FIGURE 25-6 The structure of the vWF gene and protein. The structures of the vWF gene and pseudogene are indicated schematically at the top of the figure. The corresponding protein also is depicted, including the homologous repeat domain structure. The localization within vWF of point mutations associated with VWD variants also is indicated. AA, Amino acids; vWD, von Willebrand disease; vWF, von Willebrand factor.

(From Hoffman R, et al, editors: Hematology: basic principles and practice, ed 5, Philadelphia, 2009, Churchill Livingstone.)

The disease has several variants, depending on the severity of genetic expression (Table 25-5). Most of the variants are transmitted as autosomal dominant traits (types 1 and 2). These variants of the disease tend to result in mild to moderate clinical bleeding problems. Type 1 is the most common form of von Willebrand disease. It accounts for about 70% to 80% of the cases. The greater the deficiency of vWF in type 1 disease, the more likely it is that signs and symptoms of hemophilia A will be found. Type 2A is responsible for 15% to 20% of cases. The other variants of the disease are uncommon.6 Type 3, which is rare, is transmitted as an autosomal recessive trait that leads to severe deficiency of vWF and FVIII.2,7,10,11 Variants of von Willebrand disease with a significant reduction in vWF or with a vWF that is unable to bind factor VIII may show signs and symptoms of hemophilia A, in addition to those associated with defective platelet adhesion. In mild cases, bleeding occurs only after surgery or trauma. In the more severe cases—type 2N and type 3—spontaneous epistaxis or oral mucosal bleeding may be noted.2,7,10,11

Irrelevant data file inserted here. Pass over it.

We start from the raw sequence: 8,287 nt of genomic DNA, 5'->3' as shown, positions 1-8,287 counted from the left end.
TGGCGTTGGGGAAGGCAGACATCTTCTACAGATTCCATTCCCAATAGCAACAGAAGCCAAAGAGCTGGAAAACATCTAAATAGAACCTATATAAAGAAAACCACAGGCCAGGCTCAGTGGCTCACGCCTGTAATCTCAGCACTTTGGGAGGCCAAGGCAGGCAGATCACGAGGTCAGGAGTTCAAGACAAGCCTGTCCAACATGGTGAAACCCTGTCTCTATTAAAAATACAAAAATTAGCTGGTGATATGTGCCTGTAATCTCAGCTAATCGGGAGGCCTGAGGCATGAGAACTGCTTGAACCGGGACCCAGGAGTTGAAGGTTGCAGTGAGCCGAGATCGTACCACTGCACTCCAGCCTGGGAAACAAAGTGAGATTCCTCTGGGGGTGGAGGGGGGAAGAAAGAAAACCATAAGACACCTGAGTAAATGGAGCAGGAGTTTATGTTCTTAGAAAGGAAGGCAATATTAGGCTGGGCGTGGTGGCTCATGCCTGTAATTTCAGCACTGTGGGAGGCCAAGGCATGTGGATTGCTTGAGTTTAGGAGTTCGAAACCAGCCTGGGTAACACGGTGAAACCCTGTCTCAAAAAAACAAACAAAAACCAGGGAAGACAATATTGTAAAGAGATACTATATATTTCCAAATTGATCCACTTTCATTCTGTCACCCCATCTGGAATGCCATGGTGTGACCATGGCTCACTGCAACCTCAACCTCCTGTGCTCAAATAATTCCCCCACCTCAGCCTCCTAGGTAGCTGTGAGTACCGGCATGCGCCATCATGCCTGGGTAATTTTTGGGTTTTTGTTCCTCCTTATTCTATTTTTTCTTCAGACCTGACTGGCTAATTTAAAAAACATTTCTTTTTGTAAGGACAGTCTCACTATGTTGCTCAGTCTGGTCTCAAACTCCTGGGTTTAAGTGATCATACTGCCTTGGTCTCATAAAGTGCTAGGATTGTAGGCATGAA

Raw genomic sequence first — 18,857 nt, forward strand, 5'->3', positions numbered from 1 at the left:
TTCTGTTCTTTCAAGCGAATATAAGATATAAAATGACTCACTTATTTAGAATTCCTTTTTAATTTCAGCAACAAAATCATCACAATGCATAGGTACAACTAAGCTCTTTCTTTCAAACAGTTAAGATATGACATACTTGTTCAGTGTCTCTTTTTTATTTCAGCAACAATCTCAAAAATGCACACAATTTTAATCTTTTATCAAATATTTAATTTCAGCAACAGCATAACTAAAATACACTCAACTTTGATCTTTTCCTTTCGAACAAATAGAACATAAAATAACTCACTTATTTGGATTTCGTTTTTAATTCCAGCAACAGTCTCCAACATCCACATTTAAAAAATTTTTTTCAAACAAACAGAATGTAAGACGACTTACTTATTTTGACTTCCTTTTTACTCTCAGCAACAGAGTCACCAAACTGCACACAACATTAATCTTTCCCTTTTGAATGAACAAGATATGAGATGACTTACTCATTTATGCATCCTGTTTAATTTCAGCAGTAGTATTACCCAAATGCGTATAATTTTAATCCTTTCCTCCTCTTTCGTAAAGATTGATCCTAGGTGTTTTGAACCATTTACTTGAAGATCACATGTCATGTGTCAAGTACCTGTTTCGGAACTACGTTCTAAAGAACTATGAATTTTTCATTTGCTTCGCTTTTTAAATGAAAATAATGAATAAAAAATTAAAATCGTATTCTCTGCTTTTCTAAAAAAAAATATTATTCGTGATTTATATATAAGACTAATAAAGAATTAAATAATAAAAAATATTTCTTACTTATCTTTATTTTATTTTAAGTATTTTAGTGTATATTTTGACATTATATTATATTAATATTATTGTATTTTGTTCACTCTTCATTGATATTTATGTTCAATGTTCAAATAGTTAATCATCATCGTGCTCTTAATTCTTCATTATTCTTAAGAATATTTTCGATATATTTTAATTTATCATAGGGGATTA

TABLE 25-5 Multimeric Patterns of von Willebrand Disease and Laboratory Diagnosis by Type


Clinical Findings

Mild variants of von Willebrand disease are characterized by a history of cutaneous and mucosal bleeding because platelet adhesion is lacking. In the more severe forms of the disease, in which factor VIII levels are low, hemarthroses and dissecting intramuscular hematomas are part of the clinical picture. Petechiae are rare in these patients. However, gastrointestinal bleeding, epistaxis, and menorrhagia are very common. Figure 25-7 shows the sites and frequency of bleeding in patients with type 1 von Willebrand disease. Serious bleeding can occur in these patients after trauma or surgical procedures. Patients with more severe forms of the disease may describe a family history of bleeding and also may report having had problems with bleeding after injury or surgery. Patients with mild forms of the disease may have a negative history for bleeding problems.